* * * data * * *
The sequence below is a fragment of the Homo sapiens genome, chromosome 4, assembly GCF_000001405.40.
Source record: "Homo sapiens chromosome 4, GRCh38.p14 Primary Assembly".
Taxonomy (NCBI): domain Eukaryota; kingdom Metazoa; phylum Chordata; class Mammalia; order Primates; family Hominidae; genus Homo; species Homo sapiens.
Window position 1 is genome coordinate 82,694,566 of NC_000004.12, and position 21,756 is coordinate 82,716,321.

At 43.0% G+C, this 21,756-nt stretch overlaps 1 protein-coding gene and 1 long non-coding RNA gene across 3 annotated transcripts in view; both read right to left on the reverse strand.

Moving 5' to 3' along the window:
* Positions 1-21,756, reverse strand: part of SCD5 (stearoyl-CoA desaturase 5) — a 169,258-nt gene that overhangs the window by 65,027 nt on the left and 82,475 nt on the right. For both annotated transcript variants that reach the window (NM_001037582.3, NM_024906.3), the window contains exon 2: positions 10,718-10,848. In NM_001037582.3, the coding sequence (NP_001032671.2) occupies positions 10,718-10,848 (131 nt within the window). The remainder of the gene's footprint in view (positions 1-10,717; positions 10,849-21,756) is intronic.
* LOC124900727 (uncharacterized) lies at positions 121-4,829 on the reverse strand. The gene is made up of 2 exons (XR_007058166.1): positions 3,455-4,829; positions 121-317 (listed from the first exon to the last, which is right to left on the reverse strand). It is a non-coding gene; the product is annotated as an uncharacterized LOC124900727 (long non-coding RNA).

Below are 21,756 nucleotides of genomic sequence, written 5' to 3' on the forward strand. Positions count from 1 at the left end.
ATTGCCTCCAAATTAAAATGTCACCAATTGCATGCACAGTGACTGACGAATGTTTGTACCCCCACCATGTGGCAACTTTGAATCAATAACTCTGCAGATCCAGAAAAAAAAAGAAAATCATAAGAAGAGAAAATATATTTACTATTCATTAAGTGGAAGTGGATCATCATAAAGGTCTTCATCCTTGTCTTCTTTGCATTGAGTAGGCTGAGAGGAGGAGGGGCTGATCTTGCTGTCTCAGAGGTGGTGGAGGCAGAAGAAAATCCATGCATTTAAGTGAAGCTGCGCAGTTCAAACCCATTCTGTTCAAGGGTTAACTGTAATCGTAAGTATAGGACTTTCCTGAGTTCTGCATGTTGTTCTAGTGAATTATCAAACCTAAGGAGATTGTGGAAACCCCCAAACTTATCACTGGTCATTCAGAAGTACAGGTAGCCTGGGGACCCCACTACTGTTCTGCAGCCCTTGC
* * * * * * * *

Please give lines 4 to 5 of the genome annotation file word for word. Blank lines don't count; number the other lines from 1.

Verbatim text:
Window position 1 is genome coordinate 82,694,566 of NC_000004.12, and position 21,756 is coordinate 82,716,321.

At 43.0% G+C, this 21,756-nt stretch overlaps 1 protein-coding gene and 1 long non-coding RNA gene across 3 annotated transcripts in view; both read right to left on the reverse strand.